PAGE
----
The first half proceeds as football matches frequently do – the seemingly dominant team, tonight it’s Olympic, fails to convert its gluttonous territory and possession into goals, whereas the largely back-footed side, Brisbane City, puts away its limited opportunities. This is part of the inherent beauty of the round-ball game. Brute superiority often isn’t enough; if you can’t finish, you can’t win. Fortune and ruthless opportunism are the real levellers and no team is immune. The Italians go to the break leading two goals to zip.
My attention turns to the elderly men chatting to my left. I guess they are Japanese but only by looking at them because I’m certain they’re speaking Italian. It’s then I realise how ethnically diverse this crowd really is. There is meaningful representation from every continent and not just in isolation; families spanning three, four generations abound. The smashing sounds against the back of the grandstand are misfires from a pan-ethnic mob of kids shooting goals beside the canteen.
Deep into the second half I’ve joined the Greek supporters behind the goals and the script hasn’t changed; it’s been all Olympic but they’re lucky not to have conceded more. A middle-aged man is telling the referee and anyone else who will listen what he thinks of the game’s adjudicator. I’m not sure what malakas means but it certainly isn’t a pleasantry. But that’s just the thing, it’s all delivered so gregariously that it seems to be understood by everyone as a necessary part of the soul of a good fixture. Even the referee is laughing. I wander down to the Italian end and it’s exactly the same story; a younger but no less gregarious spokesman is entertaining the crowd with wisecracks at the expense of the players. The banter is infectious.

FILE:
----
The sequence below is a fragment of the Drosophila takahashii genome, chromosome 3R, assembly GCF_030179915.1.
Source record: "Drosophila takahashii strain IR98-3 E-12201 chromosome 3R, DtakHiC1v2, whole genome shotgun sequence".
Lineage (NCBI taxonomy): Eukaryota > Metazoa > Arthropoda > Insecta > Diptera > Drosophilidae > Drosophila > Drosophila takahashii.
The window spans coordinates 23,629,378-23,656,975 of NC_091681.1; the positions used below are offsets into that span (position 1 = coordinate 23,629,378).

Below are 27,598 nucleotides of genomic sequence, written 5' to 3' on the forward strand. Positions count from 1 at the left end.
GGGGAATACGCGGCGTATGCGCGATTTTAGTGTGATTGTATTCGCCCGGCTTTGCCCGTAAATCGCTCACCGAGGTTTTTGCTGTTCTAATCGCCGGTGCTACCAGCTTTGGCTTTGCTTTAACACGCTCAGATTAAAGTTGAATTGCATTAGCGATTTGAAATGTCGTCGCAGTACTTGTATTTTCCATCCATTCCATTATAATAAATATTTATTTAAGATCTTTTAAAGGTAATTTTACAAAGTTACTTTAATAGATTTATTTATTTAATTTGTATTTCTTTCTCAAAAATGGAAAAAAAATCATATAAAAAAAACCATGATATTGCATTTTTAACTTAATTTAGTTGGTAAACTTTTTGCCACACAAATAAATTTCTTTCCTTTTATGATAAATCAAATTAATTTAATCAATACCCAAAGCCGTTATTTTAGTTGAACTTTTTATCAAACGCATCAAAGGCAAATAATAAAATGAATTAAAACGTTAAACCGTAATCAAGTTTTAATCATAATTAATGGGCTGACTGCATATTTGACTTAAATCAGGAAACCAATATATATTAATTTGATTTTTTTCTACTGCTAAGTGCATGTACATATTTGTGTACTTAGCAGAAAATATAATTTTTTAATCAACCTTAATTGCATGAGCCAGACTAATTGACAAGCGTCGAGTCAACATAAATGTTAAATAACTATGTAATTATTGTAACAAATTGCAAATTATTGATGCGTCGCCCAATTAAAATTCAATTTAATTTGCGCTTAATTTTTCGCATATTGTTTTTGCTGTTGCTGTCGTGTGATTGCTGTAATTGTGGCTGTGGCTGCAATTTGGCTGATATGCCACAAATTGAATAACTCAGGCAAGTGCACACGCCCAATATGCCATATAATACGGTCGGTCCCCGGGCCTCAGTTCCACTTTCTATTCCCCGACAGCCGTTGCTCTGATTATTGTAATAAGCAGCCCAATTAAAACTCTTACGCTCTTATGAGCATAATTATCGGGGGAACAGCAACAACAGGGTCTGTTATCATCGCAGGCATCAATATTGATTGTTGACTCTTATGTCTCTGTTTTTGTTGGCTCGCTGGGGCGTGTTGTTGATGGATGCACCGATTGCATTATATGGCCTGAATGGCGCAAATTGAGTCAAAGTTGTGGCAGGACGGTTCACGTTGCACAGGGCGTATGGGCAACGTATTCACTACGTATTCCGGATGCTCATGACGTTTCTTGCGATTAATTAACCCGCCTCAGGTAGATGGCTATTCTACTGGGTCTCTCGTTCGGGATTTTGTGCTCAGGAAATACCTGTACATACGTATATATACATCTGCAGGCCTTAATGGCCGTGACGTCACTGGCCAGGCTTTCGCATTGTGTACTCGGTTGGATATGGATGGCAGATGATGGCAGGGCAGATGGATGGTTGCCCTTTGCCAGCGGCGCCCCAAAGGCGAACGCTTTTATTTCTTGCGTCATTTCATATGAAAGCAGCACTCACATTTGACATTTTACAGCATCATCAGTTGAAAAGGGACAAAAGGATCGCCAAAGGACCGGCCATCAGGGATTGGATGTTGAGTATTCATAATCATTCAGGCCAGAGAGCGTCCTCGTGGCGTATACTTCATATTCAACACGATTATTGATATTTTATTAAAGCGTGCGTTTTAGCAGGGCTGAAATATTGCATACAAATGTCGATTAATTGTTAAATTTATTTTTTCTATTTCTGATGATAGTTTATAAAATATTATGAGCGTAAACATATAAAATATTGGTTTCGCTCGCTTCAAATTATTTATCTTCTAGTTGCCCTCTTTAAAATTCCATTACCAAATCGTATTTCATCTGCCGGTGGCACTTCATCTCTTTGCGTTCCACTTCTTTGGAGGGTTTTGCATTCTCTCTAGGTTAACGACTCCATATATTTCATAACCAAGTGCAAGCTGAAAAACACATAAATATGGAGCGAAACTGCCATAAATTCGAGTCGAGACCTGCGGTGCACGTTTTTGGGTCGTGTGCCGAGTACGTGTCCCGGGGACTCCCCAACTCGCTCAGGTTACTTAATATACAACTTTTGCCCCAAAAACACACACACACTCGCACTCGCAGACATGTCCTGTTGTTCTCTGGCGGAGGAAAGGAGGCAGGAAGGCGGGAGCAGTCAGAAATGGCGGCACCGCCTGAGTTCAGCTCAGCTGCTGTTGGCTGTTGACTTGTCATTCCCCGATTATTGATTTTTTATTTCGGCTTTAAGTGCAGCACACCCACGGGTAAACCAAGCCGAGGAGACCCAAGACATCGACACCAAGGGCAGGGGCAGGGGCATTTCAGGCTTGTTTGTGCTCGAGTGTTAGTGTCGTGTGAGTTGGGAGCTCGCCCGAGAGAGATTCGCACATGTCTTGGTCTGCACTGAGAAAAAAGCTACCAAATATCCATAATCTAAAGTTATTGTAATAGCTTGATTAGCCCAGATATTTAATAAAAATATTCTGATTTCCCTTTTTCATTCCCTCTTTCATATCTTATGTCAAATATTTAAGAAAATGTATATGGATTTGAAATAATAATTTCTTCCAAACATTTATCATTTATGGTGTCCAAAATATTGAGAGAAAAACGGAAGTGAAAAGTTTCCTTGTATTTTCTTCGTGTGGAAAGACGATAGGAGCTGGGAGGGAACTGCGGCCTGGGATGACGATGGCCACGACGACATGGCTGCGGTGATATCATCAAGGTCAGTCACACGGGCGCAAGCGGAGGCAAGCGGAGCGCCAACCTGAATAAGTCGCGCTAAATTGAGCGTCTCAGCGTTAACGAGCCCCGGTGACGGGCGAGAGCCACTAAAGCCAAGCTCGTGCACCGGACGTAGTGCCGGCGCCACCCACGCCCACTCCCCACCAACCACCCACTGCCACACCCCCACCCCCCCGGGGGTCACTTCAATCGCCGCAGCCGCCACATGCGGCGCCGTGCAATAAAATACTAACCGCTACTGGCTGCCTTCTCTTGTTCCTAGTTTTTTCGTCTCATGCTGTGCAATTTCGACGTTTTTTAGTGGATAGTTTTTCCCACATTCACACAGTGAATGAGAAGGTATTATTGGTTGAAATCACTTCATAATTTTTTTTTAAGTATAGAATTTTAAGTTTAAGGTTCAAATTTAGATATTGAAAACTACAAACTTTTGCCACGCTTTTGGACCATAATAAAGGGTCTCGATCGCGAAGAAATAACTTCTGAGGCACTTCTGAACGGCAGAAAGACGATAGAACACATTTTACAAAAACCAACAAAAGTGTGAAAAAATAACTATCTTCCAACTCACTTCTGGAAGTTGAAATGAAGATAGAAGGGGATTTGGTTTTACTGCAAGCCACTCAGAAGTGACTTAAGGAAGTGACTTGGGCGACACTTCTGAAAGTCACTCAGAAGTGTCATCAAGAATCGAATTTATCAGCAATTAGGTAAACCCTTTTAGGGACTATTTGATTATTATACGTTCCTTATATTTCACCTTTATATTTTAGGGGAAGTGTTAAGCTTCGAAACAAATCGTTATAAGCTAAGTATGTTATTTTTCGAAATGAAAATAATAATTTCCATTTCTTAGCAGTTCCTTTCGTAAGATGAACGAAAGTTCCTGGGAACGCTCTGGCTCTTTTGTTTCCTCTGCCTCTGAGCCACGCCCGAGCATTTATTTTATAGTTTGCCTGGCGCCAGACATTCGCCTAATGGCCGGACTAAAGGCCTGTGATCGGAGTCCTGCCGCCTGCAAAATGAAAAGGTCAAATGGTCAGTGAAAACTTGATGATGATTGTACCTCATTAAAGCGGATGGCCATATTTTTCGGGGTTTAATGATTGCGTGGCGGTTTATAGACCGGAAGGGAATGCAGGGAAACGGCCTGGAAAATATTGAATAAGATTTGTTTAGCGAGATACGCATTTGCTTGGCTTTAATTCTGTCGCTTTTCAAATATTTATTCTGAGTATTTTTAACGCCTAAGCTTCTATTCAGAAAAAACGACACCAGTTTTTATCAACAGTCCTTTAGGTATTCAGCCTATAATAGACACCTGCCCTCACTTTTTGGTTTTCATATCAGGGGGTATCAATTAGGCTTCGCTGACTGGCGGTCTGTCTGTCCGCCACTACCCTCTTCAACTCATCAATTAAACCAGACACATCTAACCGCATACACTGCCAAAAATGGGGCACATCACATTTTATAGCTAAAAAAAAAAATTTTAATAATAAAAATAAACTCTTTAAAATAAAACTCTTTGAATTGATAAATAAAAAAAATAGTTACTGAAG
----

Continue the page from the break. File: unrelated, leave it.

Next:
As I return to the grandstand the old boxer is ejecting a City supporter. I think it’s because he’s brought beer into the stand, but if this is the case there are plenty of unchecked offenders. The escorted is muttering insults under his breath, prompting the old-stager to rest his arm over the kid’s shoulders in a condescending display of strength. The Greeks are a tactile bunch. At that moment, ten from time, Olympic nails a flying header and the game really comes alive. This is followed minutes later by a penalty in the box that locks up the scores. It’s into extra-time.
The skills tonight have been first class, not least the deftly accurate passing. Early in the second period of extra-time, it’s an intricate string of those very passes that ends with the Greeks ahead three-two. The Japanese left-back who delivered the silky finish has been among the best-on-ground all night; simply rock-solid. His reliability is equalled perhaps only by City’s Korean midfielder (who ends up man-of-the-match). These rocks of the orient (ROTOs) are genuine assets. Any team looking for silverware next season would be mad not to recruit a ROTO or two.
With little more than five to go, City loft a header that floats in eternity but ultimately finds the back of the net to tie the scores. A penalty shoot-out is a cruel way to finish such a compelling contest.
Olympic hit the winning penalty just as I launch one final desperate attempt to secure some highly-prized meat. It’s a cool night but the Greek lads working the remaining racks of souvlaki have worked-up a sweat. “Sorry mate, these ones are for the players”, I’m told. I leave nursing a cup of potato gems, hungry but otherwise content.
Match Day Burger Score: (Souvlaki – 7.5 on scent alone)
MBD Cost: (Souvlaki – $3.00/stick)
MDB Service Atmosphere: N/A (impenetrable)
Match Score: Olympic FC 3 v Brisbane City FC 3; Olympic FC wins on penalties 3 – 0.